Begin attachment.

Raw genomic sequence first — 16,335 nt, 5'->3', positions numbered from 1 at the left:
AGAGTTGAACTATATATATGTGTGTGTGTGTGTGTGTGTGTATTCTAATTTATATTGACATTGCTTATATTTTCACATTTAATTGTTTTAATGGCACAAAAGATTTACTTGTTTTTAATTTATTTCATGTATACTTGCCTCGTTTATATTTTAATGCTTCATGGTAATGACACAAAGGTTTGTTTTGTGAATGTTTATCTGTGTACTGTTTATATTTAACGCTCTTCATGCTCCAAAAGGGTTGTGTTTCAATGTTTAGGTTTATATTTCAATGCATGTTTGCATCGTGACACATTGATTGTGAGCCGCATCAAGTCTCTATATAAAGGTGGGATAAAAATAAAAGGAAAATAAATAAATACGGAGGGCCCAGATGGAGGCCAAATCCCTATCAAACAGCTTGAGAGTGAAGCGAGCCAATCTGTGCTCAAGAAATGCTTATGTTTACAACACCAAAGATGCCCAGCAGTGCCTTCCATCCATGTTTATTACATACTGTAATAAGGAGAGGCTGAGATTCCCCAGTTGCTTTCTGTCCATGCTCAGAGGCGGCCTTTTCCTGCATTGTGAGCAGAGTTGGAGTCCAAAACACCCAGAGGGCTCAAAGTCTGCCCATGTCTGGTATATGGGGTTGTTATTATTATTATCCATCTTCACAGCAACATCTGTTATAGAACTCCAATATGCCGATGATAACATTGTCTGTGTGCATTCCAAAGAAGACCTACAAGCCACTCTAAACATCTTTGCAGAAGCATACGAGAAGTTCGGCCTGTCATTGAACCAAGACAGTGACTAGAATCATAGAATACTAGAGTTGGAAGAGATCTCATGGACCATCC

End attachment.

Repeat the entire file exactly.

Raw genomic sequence first — 16,335 nt, 5'->3', positions numbered from 1 at the left:
AGAGTTGAACTATATATATGTGTGTGTGTGTGTGTGTGTGTATTCTAATTTATATTGACATTGCTTATATTTTCACATTTAATTGTTTTAATGGCACAAAAGATTTACTTGTTTTTAATTTATTTCATGTATACTTGCCTCGTTTATATTTTAATGCTTCATGGTAATGACACAAAGGTTTGTTTTGTGAATGTTTATCTGTGTACTGTTTATATTTAACGCTCTTCATGCTCCAAAAGGGTTGTGTTTCAATGTTTAGGTTTATATTTCAATGCATGTTTGCATCGTGACACATTGATTGTGAGCCGCATCAAGTCTCTATATAAAGGTGGGATAAAAATAAAAGGAAAATAAATAAATACGGAGGGCCCAGATGGAGGCCAAATCCCTATCAAACAGCTTGAGAGTGAAGCGAGCCAATCTGTGCTCAAGAAATGCTTATGTTTACAACACCAAAGATGCCCAGCAGTGCCTTCCATCCATGTTTATTACATACTGTAATAAGGAGAGGCTGAGATTCCCCAGTTGCTTTCTGTCCATGCTCAGAGGCGGCCTTTTCCTGCATTGTGAGCAGAGTTGGAGTCCAAAACACCCAGAGGGCTCAAAGTCTGCCCATGTCTGGTATATGGGGTTGTTATTATTATTATCCATCTTCACAGCAACATCTGTTATAGAACTCCAATATGCCGATGATAACATTGTCTGTGTGCATTCCAAAGAAGACCTACAAGCCACTCTAAACATCTTTGCAGAAGCATACGAGAAGTTCGGCCTGTCATTGAACCAAGACAGTGACTAGAATCATAGAATACTAGAGTTGGAAGAGATCTCATGGACCATCC